Dear Tom and Ray:
I am a rural mail carrier, which means I have to use my own vehicle to deliver. I drive a 2005 Scion XA. As you might guess, delivering mail means I am on my brakes all day long. The issue I am having is that by the middle of the day, my brakes will turn very spongy, sometimes as if I have no brakes at all. I can pump the pedal and get enough pressure to stop, but just barely. If I am able to wait a short while, the brakes will firm up a bit, but will go soft as soon as I am back to stopping mailbox to mailbox. The next morning, the brakes will be fine and firm, only to go soft again by midday. It definitely is worse on hotter days. Can you offer any suggestions as to the cause of this and what I can do to keep a firm pedal all day?
RAY: I think your brake pedal needs Cialis, Chris. Isn't that the one that lasts all day?
TOM: It sounds like your brakes are overheating. Those are classic symptoms. The brakes overheat, the brake fluid boils, and you can't stop the car. Then you wait until everything cools down, and you have brakes again.
RAY: So the question is, Has something changed, or did the car always do this?
TOM: If the car has always done this, then your driving probably is a factor. Maybe you're driving with two feet and riding the brake pedal all the time? Or maybe you're lead-footing it from mailbox to mailbox and slamming on the brakes each time?
RAY: This car was not really designed for heavy-duty service like daily mail delivery. That's why they have mail trucks!
TOM: So you may have to adjust your driving, including using a lower gear to slow down so you use the brakes less.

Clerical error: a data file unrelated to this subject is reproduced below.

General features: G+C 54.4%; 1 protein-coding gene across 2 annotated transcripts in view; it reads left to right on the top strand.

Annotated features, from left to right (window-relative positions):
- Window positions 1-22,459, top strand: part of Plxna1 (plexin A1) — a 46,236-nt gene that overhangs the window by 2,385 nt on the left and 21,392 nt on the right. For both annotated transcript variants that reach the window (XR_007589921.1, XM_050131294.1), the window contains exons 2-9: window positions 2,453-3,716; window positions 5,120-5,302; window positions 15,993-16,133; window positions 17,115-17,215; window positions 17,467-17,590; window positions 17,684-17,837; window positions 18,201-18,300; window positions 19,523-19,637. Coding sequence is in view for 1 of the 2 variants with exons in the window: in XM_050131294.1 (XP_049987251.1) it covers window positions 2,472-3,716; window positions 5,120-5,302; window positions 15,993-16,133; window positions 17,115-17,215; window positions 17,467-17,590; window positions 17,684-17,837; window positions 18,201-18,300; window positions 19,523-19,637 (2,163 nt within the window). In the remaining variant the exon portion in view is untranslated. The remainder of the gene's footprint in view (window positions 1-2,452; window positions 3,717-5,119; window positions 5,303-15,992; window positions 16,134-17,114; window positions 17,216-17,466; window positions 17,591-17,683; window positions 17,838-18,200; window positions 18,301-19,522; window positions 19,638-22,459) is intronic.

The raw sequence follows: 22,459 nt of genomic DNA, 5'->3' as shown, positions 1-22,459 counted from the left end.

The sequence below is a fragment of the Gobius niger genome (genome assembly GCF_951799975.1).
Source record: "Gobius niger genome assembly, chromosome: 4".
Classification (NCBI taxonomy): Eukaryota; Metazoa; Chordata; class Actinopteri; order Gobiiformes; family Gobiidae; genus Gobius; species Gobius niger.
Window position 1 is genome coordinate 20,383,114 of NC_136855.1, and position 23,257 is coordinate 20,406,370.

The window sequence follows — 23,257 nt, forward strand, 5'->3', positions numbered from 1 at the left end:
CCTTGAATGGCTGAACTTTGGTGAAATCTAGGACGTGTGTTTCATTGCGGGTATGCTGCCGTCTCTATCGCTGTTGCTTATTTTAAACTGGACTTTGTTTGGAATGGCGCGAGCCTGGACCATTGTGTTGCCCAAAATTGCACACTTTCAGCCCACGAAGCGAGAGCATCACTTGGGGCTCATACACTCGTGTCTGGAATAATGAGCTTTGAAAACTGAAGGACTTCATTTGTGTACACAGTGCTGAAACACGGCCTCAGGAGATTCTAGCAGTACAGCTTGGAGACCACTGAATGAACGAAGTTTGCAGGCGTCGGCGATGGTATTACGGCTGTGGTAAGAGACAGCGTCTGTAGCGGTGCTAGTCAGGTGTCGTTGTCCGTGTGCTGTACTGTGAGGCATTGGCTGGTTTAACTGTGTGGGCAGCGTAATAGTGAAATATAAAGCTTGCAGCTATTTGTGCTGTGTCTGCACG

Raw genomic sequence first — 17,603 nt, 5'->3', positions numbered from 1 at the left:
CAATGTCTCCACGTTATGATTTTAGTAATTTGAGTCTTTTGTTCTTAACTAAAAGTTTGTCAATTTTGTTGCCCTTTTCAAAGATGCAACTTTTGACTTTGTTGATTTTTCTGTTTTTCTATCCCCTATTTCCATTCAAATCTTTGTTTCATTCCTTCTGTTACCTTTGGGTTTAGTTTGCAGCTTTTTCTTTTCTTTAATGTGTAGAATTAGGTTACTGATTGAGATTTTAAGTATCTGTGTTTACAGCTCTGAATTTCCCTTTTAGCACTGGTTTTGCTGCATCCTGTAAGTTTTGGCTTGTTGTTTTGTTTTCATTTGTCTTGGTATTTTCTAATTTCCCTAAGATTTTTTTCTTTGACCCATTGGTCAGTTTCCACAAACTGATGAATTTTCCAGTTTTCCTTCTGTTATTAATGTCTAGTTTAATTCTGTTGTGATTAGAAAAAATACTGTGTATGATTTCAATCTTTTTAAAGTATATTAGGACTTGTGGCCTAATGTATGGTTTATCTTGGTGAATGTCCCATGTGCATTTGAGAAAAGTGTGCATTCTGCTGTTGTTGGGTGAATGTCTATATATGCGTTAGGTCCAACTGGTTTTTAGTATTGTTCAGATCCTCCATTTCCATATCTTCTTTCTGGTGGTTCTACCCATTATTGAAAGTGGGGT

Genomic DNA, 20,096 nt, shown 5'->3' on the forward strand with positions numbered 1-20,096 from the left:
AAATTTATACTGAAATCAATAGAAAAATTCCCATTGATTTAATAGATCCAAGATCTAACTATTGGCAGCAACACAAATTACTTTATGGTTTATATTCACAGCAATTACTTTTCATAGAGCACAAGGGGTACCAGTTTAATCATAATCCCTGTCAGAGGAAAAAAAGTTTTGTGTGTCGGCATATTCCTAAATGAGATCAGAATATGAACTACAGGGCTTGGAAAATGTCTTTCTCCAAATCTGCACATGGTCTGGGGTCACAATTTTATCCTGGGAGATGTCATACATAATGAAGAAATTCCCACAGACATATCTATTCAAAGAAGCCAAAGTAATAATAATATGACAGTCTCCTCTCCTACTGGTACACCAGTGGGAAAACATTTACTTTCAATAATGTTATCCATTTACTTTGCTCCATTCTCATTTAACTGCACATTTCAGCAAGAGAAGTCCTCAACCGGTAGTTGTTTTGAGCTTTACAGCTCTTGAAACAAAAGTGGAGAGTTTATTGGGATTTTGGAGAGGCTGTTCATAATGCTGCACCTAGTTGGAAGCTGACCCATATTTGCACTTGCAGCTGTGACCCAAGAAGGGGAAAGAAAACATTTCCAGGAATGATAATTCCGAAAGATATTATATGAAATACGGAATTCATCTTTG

RAY: But if this is a recent phenomenon, then perhaps something is mechanically wrong.
TOM: I would look for the kind of things that could make the brakes act as if your foot is always on the pedal, even when it's not. For instance, a sticky caliper slide or caliper piston could cause the brakes to be partially applied all the time. And then you're compounding that heat by doing stop-and-go driving for hours on end.
RAY: Or the power-brake booster or master cylinder could be faulty, creating constant hydraulic pressure to the brakes.
TOM: My guess is that your problem is caused by some combination of the extreme stop-and-go driving you do and some mechanical problem that has yet to be diagnosed.
RAY: Rifle through your mailbag and see if you can find a flyer for a good brake shop, Chris. Or if you prefer to avoid getting fired, go to www.mechanisfiles.com and search for a shop recommended personally by our readers and listeners. And get it fixed before you start taking out mailboxes.